Latest Spirit rover Stories
NASA said it has received 400 mission concepts from scientists and engineers for a future Mars mission. Scientists and engineers submitted their ideas to the Concepts and Approaches for Mars Exploration Workshop in Houston.
North Carolina State University researchers are proposing that a wind-driven "tumbleweed" Mars rover would be capable of moving across the Red Planet's rocky terrain.
Like a tourist waiting for just the right lighting to snap a favorite shot during a stay at the Grand Canyon, NASA's Mars Exploration Rover Opportunity has used a low sun angle for a memorable view of a large Martian crater.
With its daily supply of solar energy increasing, NASA's durable Mars Exploration Rover Opportunity has driven off the sunward-tilted outcrop, called Greeley Haven, where it worked during its fifth Martian winter.
Evidence that there was once water on Mars continues to mount, as the ESA and researchers from a U.S. university became the latest to tout findings supporting the theory.
NASA's Mars Exploration Rover Opportunity discovered evidence of ancient water at the rim of an ancient impact crater on the planet's surface, according to a new report published in the May 4 edition of the journal Science.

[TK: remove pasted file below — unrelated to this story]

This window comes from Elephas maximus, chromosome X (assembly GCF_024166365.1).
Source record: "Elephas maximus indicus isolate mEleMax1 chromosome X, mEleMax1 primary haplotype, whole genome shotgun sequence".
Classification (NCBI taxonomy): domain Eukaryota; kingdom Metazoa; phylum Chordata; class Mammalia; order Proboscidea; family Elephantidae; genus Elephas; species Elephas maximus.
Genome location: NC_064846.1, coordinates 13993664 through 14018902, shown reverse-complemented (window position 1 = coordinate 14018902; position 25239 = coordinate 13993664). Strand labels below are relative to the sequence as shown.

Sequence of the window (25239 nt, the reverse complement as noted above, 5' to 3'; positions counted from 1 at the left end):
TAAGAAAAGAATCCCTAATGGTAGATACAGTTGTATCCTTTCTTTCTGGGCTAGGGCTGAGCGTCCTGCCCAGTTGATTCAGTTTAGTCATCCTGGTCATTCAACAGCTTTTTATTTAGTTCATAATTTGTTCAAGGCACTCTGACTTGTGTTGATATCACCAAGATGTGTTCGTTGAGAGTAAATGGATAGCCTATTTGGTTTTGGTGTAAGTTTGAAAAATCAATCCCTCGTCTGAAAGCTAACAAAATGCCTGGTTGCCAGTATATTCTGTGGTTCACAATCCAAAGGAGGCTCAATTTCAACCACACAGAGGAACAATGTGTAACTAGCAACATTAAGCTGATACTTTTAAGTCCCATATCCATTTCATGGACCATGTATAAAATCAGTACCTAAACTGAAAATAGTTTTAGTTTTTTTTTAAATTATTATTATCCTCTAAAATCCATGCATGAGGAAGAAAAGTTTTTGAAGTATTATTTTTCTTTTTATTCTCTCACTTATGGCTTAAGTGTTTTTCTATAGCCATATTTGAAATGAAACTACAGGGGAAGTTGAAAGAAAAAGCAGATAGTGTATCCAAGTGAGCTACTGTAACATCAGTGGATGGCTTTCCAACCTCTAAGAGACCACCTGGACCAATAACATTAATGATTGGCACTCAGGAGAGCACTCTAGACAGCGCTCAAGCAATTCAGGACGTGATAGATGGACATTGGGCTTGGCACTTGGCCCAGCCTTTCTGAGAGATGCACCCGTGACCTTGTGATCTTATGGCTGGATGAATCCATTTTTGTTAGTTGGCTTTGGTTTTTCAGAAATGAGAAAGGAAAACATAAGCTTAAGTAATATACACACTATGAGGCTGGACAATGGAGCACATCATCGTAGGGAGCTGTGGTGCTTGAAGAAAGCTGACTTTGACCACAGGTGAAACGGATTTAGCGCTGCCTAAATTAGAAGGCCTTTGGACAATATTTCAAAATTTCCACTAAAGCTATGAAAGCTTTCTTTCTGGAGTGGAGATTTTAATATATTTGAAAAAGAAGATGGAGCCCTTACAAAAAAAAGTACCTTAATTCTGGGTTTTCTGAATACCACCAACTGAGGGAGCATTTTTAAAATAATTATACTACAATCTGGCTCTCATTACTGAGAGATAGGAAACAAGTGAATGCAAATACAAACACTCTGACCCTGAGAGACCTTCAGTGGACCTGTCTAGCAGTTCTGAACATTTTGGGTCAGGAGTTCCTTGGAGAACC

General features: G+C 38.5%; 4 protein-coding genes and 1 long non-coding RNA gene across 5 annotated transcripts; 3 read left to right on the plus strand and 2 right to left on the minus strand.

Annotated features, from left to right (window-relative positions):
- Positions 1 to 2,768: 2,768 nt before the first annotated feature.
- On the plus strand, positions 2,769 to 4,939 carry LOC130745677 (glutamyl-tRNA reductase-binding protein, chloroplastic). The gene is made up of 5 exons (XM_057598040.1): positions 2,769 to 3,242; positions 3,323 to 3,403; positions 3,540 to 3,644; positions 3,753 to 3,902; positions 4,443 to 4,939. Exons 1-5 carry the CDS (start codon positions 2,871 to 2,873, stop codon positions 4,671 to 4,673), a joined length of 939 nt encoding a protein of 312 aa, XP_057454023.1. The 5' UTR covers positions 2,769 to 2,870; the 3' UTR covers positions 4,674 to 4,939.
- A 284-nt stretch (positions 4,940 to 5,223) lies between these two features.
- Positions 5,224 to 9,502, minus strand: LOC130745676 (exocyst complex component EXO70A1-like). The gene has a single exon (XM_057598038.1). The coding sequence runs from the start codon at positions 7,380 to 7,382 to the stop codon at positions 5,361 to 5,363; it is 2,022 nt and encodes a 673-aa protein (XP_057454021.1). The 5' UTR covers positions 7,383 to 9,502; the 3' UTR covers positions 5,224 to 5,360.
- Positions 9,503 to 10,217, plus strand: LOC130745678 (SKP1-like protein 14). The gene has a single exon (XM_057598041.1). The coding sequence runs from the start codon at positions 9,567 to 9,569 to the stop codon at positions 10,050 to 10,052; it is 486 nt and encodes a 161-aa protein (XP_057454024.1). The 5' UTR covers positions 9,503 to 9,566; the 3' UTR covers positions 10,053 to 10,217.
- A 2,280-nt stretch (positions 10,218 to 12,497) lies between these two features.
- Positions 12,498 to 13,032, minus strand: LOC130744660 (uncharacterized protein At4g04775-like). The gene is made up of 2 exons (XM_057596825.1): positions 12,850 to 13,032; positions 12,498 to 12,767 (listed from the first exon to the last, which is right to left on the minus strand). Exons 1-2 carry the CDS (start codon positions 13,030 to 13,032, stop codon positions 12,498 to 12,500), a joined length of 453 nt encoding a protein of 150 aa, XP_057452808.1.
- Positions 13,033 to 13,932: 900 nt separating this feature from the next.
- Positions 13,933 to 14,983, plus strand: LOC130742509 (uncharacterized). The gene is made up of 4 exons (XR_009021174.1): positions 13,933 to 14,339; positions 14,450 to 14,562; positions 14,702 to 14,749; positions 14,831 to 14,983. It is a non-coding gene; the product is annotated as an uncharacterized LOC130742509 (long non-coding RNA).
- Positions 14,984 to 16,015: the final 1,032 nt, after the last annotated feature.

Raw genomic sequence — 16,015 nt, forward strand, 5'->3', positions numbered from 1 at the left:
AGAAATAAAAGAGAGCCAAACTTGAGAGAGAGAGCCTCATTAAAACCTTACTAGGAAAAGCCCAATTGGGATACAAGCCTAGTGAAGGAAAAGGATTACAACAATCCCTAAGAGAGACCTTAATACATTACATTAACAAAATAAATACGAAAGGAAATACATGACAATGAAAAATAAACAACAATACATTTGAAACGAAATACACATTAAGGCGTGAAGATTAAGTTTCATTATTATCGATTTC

The Obama administration’s upcoming budget for NASA plans to cut $300 million out of the agency’s planetary science program, which could keep any planetary explorations, including Mars missions, grounded.
Mars' Moon Deimos -- outermost of two small moons orbiting the planet Mars. Deimos orbits Mars at a distance of about 23,500 km (about 14,100 mi), completing an orbit once every 1.26 Earth days. The moon's orbit is almost circular and is only slightly tilted relative to the Martian equator. Deimos is irregular in shape, measuring about 15 km (about 9 mi) along its longest side and about 11 km (about 6.6 mi) along its shortest side. It is the smallest known moon in the solar system. If...
Mars' Moon Phobos -- in astronomy, innermost moon, or natural satellite, of Mars. Phobos orbits Mars at a distance of only 9,378 km (5,627 mi), closer to its planet than any other moon in the solar system. In fact, it is so close that the force of Mars's gravity is stronger than the force keeping the moon in its orbit, so the radius of Phobos's orbit is decreasing at the rate of about 1.8 m (about 6 ft) per century. In 40 million years, Phobos will either break apart into a ring...